“The limitations under the original legislation hamstrung the market and made it very difficult for participants to optimise portfolios,” he says.

      “With the recent exemptions, the market is allowed to find some form of ability to optimise again. It also allows producers to regain some focus on future investment in projects.”

      Has the price cap reduced prices for consumers?

      Snow doesn’t think so, due to the cap putting pressure on supply. 

      Mitchell says he has seen some softening of pricing, but this may not be due to the cap. 

      “Much of the supply demand balancing this year has contributed to pricing softening. With LNG outages at Gladstone reducing demand and increasing supply back to the market, as well as a mild winter and low electricity demand, we have seen prices settle around the $10-12/GJ space,” he says.

      “It’s hard to say whether that price capping has contributed to this price relief other than providing a bit of a proxy level for all buyers. No additional supply came to market based on the cap.”

      APPEA Chief Executive Samantha McCulloch says the test for the Code will be if it can support the investment that is urgently needed to bring on new supply.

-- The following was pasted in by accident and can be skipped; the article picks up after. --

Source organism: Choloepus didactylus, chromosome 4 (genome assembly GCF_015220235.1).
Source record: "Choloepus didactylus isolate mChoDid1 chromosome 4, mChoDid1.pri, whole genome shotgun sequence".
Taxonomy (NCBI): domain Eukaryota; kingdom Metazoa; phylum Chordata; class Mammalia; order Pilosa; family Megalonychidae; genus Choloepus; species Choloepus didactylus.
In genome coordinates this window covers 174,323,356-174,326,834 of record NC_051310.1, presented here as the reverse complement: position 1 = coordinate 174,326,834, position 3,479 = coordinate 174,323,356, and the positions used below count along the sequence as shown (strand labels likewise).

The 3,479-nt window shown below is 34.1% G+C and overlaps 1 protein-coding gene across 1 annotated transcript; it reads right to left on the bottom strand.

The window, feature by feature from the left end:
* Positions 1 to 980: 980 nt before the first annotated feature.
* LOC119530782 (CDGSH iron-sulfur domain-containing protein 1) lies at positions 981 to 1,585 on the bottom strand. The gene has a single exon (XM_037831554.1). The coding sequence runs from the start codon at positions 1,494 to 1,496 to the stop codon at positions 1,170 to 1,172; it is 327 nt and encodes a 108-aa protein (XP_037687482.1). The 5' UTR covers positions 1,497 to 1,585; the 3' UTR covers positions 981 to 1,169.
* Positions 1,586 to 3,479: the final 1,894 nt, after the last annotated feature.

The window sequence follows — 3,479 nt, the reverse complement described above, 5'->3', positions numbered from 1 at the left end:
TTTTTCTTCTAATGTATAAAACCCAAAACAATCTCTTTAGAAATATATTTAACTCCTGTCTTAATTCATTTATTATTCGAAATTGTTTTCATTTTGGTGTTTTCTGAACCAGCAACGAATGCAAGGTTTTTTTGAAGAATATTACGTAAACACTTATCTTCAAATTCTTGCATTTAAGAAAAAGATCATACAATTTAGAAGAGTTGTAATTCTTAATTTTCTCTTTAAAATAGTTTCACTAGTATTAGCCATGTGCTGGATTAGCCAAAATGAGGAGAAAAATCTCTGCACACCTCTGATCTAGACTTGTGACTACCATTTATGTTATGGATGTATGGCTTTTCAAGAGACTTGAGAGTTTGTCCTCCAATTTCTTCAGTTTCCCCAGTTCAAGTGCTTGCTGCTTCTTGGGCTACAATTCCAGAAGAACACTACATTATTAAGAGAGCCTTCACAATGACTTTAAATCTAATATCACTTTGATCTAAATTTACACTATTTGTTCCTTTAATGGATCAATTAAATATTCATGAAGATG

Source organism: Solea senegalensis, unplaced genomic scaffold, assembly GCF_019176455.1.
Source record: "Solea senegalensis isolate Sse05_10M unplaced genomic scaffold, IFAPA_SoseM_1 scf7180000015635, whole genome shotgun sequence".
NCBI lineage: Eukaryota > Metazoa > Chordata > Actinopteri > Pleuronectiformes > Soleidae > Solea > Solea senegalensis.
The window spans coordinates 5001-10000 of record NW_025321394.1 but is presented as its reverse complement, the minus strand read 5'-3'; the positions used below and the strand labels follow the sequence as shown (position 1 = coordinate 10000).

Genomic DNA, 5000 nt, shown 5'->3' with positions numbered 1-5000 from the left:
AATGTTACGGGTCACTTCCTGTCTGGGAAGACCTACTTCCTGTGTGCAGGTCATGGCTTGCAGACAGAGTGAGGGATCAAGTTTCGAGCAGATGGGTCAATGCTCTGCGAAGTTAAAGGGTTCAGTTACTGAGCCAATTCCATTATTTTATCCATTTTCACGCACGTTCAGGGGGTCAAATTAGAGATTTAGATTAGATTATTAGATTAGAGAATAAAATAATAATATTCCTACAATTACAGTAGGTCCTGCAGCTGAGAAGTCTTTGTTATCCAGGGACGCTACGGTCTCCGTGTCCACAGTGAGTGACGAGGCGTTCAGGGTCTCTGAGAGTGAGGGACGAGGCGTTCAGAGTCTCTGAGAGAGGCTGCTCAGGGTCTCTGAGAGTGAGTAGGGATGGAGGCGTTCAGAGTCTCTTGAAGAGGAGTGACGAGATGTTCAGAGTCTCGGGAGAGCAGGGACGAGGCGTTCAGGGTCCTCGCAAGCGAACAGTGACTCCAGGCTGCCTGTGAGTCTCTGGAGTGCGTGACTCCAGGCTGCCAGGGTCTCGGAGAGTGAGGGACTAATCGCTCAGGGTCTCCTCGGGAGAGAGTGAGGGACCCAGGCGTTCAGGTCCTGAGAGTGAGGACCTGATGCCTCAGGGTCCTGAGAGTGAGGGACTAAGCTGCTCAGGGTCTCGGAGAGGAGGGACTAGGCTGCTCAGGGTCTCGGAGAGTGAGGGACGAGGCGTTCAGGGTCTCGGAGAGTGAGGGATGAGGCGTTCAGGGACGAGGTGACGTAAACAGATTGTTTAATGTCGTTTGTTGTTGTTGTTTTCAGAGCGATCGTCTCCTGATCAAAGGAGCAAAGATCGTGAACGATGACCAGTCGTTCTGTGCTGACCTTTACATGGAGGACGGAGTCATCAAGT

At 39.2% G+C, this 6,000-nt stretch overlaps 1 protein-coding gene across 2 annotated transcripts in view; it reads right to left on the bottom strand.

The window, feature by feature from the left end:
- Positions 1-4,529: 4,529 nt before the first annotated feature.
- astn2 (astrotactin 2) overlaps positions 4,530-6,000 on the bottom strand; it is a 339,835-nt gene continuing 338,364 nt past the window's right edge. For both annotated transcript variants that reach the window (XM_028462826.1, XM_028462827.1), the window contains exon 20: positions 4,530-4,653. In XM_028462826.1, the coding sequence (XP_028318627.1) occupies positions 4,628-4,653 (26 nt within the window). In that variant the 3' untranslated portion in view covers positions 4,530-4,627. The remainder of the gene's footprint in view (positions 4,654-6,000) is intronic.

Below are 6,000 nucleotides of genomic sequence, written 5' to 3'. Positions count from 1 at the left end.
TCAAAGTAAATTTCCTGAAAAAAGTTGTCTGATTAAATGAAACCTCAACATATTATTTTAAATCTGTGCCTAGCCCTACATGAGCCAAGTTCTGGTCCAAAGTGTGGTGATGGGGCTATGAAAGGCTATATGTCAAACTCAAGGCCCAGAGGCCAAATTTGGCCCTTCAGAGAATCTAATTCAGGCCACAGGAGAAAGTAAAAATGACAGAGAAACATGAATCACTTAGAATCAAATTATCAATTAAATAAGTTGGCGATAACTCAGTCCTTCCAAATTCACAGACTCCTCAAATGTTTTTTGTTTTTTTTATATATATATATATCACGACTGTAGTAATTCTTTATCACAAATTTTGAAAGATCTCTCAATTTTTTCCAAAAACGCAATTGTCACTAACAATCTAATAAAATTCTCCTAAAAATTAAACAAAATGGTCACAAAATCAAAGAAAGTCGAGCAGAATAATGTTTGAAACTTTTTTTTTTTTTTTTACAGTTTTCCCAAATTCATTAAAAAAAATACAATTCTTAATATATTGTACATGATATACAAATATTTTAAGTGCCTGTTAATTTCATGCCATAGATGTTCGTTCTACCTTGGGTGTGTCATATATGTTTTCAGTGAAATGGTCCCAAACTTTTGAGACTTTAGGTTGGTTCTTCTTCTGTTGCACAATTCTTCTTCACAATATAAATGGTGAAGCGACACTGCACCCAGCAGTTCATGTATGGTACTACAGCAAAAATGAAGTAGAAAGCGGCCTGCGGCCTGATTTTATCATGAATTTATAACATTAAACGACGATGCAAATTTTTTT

“After more than six months of uncertainty as the Code was developed, investment in new gas supply is now urgently needed to avoid shortages that will add to energy security concerns and cost of living pressures for Australian households and business,” she says.

      What are the alternatives to a price cap? 

      Snow believes other options should have been explored, such as a super profits tax, using the revenue from this to compensate the people most impacted. 
      Mitchell concurs. 

      “Taxing excess profits to subsidise some of the price rises seen in the short to medium-term market may have been a better option rather than capping the price,” he says.

      “This way, the end user receives some relief while not impacting the investment in future projects, or Australia’s international trade relations. We are likely going to see significant impacts here over the next decade.” 

      However, Snow says Treasury was reluctant to consider the profits tax option, due to concerns it might add to inflation.

      What’s next?

      Snow questions the need to heavily regulate the gas industry, especially as gas will be phased out in the future. 

      He notes that energy policy between gas and electricity is very different for no apparent reason. 
      “It would be better for gas to mimic what happens in the electricity sector,” he says.

      McCulloch says that AEMO and the ACCC have warned of gas shortfall risks during peak winter periods from this year, and structurally from 2026-27. This carries severe risks to the economy.

      “It is critical that the upcoming Future Gas Strategy delivers the long-term economic, energy security and emissions reduction opportunities associated with Australia’s natural gas resources, while ensuring sufficient gas supply in the near to medium-term,” she says.

      Tess Oliver, Article Writers Australia

      Energy Monthly

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      September 3, 2024 | Aerial UTS Function Centre | Sydney

      Industrial Net Zero Conference 2024